NRL News

“There is no international right to abortion”: U.S. and 10 other nations issue Joint Statement at end the Nairobi Summit

by | Nov 14, 2019

Editor’s note. On Tuesday we reposted a Wall Street Journal op-ed written by pro-life champion Rep. Chris Smith (R-NJ) which ran under the headline “Abortion Extremists Hijack the U.N. Organizers of the Nairobi Summit attempt to undo the careful consensus forged at Cairo a quarter-century again.” That same day, the United Nations Population Fund opened a three-day Nairobi Summit, 25 years after the International Conference on Population Development in Cairo. The following is the full U.S. Statement which was issued today.

We are pleased to speak at the Nairobi Summit on the 25th anniversary of the International Conference on Population and Development (ICPD) held in Cairo in 1994. The United States, on behalf of Brazil, Belarus, Egypt, Haiti, Hungary, Libya, Poland, Senegal, St. Lucia, and Uganda, reminds both those gathered and those watching that the 1994 ICPD had as its stated objectives and actions to collectively address the critical challenges and interrelationships between population and sustained economic growth in the context of sustainable development.

Our world has undergone remarkable demographic, social, economic, environmental, and political change over the past 25 years. Many countries have made substantial progress in reducing death rates and increasing education and income levels, including by improving the educational and economic status of women. It is noteworthy that, as opposed to the population growth predictions included in the ICPD Program of Action, these predictions have not come to pass. Indeed, in most regions of the world today, fertility is below population replacement rates. As a result, family planning should focus both on the voluntary achievement of pregnancy as well as the prevention of unwanted pregnancy.

While much progress has been made, “developing countries are still facing serious economic difficulties and an unfavorable international economic environment, and the number of people living in absolute poverty” is still too high (See ICPD Preamble 1.2).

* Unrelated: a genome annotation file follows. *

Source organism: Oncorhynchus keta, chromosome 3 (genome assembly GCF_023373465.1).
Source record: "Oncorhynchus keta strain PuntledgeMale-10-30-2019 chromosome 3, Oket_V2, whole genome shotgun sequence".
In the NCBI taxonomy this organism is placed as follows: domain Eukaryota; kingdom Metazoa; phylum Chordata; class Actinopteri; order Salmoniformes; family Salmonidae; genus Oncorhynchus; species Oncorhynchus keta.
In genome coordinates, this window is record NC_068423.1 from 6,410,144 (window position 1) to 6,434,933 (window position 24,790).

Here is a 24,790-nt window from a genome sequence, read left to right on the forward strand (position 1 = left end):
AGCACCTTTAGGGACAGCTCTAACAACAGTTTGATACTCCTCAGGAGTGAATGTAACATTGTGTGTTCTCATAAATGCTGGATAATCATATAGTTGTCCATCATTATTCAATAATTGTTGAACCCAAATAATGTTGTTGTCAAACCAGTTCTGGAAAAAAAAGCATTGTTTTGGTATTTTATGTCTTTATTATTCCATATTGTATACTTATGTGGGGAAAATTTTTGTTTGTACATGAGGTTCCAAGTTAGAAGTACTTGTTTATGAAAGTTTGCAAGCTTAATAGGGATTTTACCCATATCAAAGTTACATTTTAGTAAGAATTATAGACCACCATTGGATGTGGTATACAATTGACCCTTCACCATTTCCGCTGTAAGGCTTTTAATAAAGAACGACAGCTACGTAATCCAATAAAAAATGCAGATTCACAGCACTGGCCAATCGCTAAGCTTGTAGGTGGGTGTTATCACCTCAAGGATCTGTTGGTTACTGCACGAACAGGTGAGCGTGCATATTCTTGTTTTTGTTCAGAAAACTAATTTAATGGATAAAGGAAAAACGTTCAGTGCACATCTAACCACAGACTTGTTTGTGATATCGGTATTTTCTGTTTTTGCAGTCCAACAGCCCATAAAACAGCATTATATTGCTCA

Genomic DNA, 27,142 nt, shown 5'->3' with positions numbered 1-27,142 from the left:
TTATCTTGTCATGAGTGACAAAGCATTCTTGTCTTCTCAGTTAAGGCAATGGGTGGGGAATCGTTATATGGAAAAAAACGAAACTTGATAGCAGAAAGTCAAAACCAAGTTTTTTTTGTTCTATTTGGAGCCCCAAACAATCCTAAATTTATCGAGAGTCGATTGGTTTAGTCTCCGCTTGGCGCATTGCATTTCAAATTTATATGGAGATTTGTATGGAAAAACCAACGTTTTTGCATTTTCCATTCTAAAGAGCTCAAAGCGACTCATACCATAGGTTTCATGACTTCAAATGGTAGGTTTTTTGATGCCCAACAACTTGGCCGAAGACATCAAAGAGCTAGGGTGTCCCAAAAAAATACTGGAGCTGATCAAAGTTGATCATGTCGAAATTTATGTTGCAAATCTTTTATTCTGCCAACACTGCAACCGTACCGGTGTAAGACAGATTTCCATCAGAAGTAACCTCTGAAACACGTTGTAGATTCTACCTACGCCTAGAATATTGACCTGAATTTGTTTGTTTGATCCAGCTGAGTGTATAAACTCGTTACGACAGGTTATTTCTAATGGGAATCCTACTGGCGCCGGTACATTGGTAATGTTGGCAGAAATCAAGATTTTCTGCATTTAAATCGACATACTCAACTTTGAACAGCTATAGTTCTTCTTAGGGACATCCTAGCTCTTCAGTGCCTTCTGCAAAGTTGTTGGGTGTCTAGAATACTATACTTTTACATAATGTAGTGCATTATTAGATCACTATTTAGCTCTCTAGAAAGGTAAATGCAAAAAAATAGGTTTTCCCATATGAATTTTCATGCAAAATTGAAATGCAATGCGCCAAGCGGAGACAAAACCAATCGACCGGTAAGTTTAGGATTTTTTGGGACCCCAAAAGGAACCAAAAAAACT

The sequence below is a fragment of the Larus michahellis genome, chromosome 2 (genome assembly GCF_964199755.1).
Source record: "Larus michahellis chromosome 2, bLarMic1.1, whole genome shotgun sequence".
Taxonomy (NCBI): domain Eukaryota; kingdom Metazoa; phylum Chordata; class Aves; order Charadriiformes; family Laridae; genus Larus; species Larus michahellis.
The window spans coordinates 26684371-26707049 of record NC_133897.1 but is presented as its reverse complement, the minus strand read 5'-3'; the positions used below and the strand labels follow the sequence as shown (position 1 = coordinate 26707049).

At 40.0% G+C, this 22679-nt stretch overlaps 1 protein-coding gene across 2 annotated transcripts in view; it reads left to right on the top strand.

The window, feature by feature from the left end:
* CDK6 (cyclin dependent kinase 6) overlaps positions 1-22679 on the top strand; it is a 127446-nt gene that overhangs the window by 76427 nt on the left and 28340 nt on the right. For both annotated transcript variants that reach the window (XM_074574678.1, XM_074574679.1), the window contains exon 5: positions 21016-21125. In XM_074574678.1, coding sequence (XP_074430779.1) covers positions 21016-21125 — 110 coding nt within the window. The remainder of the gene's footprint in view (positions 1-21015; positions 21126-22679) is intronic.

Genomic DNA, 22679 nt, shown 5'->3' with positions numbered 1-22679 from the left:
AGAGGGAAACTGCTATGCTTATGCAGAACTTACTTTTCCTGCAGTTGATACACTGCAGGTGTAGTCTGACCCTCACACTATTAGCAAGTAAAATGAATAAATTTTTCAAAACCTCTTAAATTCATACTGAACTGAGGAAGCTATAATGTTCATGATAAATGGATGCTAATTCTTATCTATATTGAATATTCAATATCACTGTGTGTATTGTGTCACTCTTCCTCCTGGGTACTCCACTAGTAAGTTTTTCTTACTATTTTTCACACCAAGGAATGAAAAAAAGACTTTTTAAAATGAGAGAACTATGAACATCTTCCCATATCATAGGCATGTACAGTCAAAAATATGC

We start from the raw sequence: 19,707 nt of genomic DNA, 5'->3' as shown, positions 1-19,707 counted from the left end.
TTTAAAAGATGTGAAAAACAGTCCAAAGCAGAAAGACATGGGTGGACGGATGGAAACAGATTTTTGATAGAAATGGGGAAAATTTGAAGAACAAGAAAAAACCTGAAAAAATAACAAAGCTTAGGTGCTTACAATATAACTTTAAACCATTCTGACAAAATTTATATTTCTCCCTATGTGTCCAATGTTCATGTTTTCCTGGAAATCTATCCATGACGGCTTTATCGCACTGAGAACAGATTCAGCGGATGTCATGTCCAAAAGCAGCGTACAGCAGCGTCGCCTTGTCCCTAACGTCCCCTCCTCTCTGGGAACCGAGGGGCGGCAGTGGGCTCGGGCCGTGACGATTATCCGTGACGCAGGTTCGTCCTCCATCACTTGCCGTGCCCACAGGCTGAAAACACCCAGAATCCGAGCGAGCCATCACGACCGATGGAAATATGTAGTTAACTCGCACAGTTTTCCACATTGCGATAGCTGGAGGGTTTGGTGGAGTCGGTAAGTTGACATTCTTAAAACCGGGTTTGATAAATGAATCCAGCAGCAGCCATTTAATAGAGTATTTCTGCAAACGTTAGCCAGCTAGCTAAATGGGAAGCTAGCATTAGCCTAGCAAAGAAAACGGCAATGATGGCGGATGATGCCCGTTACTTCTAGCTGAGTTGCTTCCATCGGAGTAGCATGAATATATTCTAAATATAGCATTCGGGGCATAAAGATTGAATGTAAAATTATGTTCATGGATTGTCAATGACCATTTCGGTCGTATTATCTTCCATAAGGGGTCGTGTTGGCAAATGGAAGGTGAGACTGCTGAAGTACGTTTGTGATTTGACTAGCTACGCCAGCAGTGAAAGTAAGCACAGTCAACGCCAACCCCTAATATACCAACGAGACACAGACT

Together, we affirm the key foundational principles of the ICPD Program of Action, including that “[e]veryone has the right to life, liberty and security of person” and that “[t]he family is the basic unit of society and as such should be strengthened” (ICPD Principles 1 and 9, respectively). We strongly support the holistic pursuit of the highest attainable outcomes of health, life, dignity, and well-being for women, men, children, and adolescents throughout their lives. This includes but is not limited to: reproductive concerns; maternal health; primary health care; voluntary and informed family planning; family strengthening; equal educational and economic opportunities for women and men; the eradication of HIV, TB and other infectious diseases; elimination of violence against women and children; human trafficking; and discrimination on the basis of sex.

We wish to emphasize that the agreement reached at Cairo remains a solid foundation for addressing new challenges within a consensus-driven process that gives each government equal opportunity to negotiate a broadly accepted document within the UN, reaffirming that health is a precondition for and an outcome and indicator of the realization of ICPD.